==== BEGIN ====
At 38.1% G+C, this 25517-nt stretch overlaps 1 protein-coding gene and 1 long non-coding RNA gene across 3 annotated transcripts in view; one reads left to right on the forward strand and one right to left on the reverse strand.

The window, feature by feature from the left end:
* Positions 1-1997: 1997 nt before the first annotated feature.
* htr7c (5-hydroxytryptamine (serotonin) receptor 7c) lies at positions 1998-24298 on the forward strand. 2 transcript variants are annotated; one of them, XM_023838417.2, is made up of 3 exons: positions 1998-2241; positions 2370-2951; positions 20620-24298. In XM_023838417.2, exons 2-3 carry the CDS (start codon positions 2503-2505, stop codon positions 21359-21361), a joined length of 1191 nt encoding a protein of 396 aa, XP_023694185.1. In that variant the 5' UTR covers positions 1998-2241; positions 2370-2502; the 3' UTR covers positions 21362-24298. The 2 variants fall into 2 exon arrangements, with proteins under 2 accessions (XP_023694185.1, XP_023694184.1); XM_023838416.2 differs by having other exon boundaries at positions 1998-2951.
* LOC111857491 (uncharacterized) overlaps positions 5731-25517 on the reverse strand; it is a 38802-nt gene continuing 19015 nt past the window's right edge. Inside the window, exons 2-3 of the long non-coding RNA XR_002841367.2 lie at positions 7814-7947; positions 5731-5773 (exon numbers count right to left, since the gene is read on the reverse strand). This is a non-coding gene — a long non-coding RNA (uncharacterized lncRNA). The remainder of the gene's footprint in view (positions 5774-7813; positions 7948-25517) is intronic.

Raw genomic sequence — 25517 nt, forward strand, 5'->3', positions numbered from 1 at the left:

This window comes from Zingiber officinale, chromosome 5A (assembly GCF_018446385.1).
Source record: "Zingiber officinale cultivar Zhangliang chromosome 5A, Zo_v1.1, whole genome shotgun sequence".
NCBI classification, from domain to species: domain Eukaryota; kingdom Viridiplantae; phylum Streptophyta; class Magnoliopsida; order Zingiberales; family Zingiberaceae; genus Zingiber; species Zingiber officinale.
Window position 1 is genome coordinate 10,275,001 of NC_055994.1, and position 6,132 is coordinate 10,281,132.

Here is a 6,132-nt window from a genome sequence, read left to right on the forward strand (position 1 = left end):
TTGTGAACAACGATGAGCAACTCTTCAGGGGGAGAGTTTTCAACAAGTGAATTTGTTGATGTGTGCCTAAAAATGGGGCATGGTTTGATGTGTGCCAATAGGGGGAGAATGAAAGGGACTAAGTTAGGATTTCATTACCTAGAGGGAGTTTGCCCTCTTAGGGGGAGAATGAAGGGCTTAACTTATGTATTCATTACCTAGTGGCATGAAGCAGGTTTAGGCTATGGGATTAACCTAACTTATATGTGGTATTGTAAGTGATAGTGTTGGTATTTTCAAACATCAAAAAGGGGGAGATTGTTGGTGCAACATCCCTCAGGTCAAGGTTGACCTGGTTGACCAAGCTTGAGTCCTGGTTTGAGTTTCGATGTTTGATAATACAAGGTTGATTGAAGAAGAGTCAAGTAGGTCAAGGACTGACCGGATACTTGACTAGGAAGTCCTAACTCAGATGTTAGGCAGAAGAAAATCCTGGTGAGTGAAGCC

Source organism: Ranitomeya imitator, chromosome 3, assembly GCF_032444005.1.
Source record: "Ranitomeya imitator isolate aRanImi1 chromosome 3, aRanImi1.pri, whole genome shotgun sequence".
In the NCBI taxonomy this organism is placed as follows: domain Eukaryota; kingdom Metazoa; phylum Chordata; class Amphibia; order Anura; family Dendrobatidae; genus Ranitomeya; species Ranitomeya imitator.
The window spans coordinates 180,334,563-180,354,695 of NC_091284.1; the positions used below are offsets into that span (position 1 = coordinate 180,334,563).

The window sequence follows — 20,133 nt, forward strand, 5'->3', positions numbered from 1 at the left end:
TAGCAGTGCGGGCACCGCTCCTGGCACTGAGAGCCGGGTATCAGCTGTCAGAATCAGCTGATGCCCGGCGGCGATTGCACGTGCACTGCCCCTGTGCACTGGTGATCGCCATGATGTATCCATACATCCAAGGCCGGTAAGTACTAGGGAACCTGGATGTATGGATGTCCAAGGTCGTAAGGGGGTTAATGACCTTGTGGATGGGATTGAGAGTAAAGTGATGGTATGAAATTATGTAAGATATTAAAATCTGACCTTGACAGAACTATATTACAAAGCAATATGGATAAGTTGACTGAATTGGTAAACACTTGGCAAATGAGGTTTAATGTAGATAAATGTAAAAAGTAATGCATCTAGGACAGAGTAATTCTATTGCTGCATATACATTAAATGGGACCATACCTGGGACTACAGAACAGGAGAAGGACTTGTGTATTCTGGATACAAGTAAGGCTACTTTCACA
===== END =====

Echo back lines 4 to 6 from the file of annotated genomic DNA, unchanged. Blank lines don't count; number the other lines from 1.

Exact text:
* htr7c (5-hydroxytryptamine (serotonin) receptor 7c) lies at positions 1998-24298 on the forward strand. 2 transcript variants are annotated; one of them, XM_023838417.2, is made up of 3 exons: positions 1998-2241; positions 2370-2951; positions 20620-24298. In XM_023838417.2, exons 2-3 carry the CDS (start codon positions 2503-2505, stop codon positions 21359-21361), a joined length of 1191 nt encoding a protein of 396 aa, XP_023694185.1. In that variant the 5' UTR covers positions 1998-2241; positions 2370-2502; the 3' UTR covers positions 21362-24298. The 2 variants fall into 2 exon arrangements, with proteins under 2 accessions (XP_023694185.1, XP_023694184.1); XM_023838416.2 differs by having other exon boundaries at positions 1998-2951.
* LOC111857491 (uncharacterized) overlaps positions 5731-25517 on the reverse strand; it is a 38802-nt gene continuing 19015 nt past the window's right edge. Inside the window, exons 2-3 of the long non-coding RNA XR_002841367.2 lie at positions 7814-7947; positions 5731-5773 (exon numbers count right to left, since the gene is read on the reverse strand). This is a non-coding gene — a long non-coding RNA (uncharacterized lncRNA). The remainder of the gene's footprint in view (positions 5774-7813; positions 7948-25517) is intronic.

Raw genomic sequence — 25517 nt, forward strand, 5'->3', positions numbered from 1 at the left: